GP leaders say they are seriously concerned about poor uptake of this year’s flu vaccine, which they warn is risking the health of thousands of people.

The Royal College of General Practitioners says 6% less flu jabs have been given by GPs compared to the same time last  year, leaving surgery fridges stacked full of unused vaccines and people - particularly in vulnerable categories such as the elderly and those with long-term conditions - at risk from contracting the illness and suffering complications. 

The figures show that 100 less patients per surgery have been vaccinated, as experts fear that the uncharacteristically mild weather is deterring or delaying patients from having the jab, even though cold weather is not always a factor in flu outbreaks.

Also, issues with last year’s vaccine - which didn’t match one of the circulating strains of the virus after it mutated - may be putting people off because of a perceived lack of efficacy.

“However, the overall effectiveness of the vaccine last year was reasonable and patients are much better protected by having it,” insisted Simon de Lusignan, director of the RCGP Research and Surveillance Centre and a GP in Guildford. “One of the reasons that we no longer experience the major flu outbreaks that we had during the 1960s and 1970s could be due to the flu vaccination policy so successfully delivered from general practice.”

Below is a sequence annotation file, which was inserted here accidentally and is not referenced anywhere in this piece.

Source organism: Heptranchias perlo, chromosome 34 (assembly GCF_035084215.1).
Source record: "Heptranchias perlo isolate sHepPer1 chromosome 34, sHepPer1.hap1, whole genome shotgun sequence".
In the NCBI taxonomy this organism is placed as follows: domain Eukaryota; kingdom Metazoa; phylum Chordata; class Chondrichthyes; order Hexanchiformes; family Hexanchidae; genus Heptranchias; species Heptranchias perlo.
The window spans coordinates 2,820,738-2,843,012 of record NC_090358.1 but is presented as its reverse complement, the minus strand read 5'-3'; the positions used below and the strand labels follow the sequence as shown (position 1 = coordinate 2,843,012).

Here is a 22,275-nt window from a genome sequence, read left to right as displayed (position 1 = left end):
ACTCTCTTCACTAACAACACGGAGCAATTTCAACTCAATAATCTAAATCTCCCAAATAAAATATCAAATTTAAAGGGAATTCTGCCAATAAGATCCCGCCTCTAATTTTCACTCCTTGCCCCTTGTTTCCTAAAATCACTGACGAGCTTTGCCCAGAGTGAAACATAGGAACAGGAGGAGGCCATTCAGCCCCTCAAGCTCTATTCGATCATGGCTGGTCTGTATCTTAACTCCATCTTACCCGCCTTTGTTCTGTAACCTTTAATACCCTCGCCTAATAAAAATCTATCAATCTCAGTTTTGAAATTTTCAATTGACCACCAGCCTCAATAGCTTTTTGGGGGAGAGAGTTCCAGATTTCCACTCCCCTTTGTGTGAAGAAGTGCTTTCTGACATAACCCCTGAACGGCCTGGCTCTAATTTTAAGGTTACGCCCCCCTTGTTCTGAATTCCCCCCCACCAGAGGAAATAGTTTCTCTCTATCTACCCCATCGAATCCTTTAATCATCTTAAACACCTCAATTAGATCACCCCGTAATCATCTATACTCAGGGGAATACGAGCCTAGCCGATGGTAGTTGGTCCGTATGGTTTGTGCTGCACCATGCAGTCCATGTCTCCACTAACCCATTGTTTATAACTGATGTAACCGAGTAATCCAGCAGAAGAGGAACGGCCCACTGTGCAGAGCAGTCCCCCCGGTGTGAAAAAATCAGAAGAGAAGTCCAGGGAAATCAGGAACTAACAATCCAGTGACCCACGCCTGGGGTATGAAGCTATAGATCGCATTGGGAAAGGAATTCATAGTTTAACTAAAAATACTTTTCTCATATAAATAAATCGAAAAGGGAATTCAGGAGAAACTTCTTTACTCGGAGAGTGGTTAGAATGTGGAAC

“These figures are extremely alarming,” said RGCP chair Maureen Baker. “The drop in the number of vaccinations that we are seeing this year can only increase the risks for the frail elderly and others more susceptible to flu, as well as potentially increasing winter pressures on the NHS,” she warned.